Female escort kills man with axes, shovel
A man toting axes, a shovel and bleach when he was killed by a female escort he met online had been stopped, interviewed or investigated by police in as many as 20 states and is being looked into for possible links to unsolved disappearances or slayings of women around the US, authorities said Monday.
West Virginia authorities are trying to circulate information to see if Neal Falls, of Oregon, can be linked to any other crimes against US women.
Police say Falls was fatally shot July 18 as he attacked and choked the escort in West Virginia, and she grabbed his handgun off the ground and fired it.
Police found axes, knives, handcuffs, a shovel, bleach and other items in Falls' car, raising suspicions this wasn't the first time he had attacked a woman.
"The fact that he was 45-years old, and carrying tools like he was, and committing a crime that was so organised and so violent, it's unlikely that this was his first violent crime," Lt. Steve Cooper, Charleston police chief of detectives, told The Associated Press.
Cooper said Falls had a list of 10 other women in his pocket. Nine were in West Virginia; one was across the U.S. in San Diego. Similar to the West Virginia woman, whom police are calling Heather, all were escorts active online, he said. They are all still alive, Cooper said.
Heather had a separated shoulder, broken vertebrae, strangulation marks around her throat and other injuries, Cooper said.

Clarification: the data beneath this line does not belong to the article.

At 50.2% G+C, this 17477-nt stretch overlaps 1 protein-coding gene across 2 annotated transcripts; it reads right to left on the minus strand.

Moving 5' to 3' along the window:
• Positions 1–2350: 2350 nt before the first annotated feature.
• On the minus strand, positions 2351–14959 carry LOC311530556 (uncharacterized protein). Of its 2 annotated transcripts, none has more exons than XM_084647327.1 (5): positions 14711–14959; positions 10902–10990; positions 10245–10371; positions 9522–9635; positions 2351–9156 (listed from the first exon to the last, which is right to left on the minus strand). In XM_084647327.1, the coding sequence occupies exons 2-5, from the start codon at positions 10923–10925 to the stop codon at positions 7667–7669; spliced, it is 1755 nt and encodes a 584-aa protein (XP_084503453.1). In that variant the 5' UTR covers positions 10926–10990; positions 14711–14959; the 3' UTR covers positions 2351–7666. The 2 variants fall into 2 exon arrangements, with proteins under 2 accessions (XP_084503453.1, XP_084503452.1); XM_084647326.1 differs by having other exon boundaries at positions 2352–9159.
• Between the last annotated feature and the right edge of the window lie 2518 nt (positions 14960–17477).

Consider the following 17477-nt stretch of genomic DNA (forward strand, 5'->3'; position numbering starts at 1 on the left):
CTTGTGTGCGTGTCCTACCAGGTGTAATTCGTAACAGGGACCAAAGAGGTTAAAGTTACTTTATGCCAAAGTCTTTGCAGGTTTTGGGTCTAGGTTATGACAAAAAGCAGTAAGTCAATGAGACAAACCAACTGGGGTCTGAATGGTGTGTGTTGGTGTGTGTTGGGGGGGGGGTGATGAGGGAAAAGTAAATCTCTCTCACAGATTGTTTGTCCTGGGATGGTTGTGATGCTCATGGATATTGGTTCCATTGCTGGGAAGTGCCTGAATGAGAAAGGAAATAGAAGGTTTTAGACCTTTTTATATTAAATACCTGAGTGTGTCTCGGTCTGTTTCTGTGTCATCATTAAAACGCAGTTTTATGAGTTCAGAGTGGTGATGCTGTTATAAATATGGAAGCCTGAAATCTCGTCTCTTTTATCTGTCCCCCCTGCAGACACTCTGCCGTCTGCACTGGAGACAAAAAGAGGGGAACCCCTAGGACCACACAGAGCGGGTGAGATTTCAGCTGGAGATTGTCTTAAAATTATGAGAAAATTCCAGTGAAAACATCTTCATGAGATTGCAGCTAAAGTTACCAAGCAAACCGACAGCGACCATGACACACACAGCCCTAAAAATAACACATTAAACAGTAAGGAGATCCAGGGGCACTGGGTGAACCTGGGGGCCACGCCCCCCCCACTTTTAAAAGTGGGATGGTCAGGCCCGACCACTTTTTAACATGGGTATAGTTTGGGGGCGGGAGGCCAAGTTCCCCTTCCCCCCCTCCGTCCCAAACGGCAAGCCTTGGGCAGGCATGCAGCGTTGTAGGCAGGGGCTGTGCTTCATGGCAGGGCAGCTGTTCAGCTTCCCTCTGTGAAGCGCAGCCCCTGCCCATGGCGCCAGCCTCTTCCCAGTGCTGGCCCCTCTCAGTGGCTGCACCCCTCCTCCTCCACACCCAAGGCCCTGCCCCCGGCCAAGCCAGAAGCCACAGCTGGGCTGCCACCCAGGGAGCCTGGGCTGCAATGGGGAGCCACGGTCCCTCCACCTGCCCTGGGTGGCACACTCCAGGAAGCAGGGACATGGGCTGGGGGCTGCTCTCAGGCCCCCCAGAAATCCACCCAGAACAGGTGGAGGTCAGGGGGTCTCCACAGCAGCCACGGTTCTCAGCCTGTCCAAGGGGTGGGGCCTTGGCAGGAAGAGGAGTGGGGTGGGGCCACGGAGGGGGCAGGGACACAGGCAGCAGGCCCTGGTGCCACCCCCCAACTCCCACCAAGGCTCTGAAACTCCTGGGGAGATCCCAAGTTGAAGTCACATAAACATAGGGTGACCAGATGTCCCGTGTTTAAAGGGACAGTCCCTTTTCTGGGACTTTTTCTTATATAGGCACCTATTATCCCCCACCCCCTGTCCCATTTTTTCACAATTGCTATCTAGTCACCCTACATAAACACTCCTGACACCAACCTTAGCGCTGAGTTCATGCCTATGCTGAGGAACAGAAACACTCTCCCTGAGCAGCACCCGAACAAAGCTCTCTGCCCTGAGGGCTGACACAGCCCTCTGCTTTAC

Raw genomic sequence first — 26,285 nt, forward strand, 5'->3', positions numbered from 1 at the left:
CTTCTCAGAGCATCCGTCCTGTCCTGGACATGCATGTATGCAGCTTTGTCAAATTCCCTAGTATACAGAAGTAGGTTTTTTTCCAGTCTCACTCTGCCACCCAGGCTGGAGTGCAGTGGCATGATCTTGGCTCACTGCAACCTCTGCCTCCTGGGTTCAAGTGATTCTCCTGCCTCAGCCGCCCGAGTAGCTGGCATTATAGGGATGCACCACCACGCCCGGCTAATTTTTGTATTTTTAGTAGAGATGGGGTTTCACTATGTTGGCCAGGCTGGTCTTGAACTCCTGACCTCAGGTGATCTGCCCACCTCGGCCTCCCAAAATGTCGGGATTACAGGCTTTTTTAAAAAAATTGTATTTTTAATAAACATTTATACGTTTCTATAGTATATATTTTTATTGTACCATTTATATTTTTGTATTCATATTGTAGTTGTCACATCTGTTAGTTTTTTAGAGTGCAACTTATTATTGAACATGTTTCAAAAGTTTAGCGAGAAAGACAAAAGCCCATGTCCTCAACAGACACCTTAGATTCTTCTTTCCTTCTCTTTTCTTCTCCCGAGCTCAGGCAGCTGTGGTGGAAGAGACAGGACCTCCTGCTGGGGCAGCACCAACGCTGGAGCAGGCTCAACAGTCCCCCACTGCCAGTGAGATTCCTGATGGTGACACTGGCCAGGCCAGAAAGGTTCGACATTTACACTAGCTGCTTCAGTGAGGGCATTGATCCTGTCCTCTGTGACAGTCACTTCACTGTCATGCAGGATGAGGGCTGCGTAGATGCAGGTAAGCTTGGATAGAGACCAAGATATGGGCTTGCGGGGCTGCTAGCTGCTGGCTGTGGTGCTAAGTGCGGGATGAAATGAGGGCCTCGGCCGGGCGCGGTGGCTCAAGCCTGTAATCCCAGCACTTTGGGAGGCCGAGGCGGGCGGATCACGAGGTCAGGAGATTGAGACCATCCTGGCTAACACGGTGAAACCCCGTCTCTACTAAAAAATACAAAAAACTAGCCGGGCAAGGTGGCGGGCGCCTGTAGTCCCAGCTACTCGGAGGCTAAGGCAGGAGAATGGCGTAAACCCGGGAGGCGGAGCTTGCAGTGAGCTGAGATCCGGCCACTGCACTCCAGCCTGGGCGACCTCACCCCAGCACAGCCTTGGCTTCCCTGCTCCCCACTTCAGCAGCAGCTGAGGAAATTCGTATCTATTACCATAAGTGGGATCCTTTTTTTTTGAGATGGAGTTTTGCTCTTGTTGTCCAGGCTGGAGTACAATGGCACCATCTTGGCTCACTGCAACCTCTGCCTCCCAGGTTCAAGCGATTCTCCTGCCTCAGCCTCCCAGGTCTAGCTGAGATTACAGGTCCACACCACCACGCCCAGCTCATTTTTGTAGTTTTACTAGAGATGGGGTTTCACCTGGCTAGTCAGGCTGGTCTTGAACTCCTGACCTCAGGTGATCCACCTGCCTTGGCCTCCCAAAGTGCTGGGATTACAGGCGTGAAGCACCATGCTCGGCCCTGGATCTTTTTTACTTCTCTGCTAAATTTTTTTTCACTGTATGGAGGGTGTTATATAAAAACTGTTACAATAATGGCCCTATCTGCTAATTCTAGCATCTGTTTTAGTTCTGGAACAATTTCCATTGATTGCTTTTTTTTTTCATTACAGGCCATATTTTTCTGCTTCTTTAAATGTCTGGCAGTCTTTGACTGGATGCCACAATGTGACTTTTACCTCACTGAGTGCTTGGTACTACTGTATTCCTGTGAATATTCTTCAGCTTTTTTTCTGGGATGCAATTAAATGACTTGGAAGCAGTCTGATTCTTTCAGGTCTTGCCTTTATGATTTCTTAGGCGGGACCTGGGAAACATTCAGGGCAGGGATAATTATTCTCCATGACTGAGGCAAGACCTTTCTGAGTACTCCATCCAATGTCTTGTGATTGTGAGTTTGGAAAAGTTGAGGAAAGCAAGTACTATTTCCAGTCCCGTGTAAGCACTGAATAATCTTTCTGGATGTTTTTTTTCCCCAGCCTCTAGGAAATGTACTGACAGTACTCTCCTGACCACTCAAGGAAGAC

So far, no history of major crimes in Falls' record has surfaced. However, police said records do show that authorities in as many as 20 states — from Arizona to Kentucky to Virginia — had some kind of interaction with Falls such as stopping him, running his vehicle's license plate or checking his federal Social Security number.
Police have said Falls rented a room in a Las Vegas suburb during a time when four prostitutes went missing.
Henderson police spokeswoman Michelle French said Monday that they are checking into any possible Falls connection to the May 2005 disappearance of 21-year-old Lindsay Harris. She was the subject of massive search, and her family from central New York helped comb the desert area where her rental car was last seen some 30 minutes from the Las Vegas Strip. The case appeared on an episode of TV's "America's Most Wanted." Leg parts identified as hers through DNA testing were found three years later near Springfield, Illinois, more than 1,600 miles (2,500km) away.
Cooper said West Virginia police have also been communicating with authorities in a small southern Ohio city, where four women died in suspicious circumstances and two others are missing. He said there has been no evidence yet placing Falls there, but it's been considered because of the proximity to West Virginia — less than a two-hour drive away.
Cooper said police are still gathering information on Falls. It appears he was staying in his car, where he kept a pillow and sleeping bag, Cooper said.
"He had no cash, no credit cards," Cooper said. "It's a mystery how he had traveled across the country to us right now. There's something that we haven't discovered yet."
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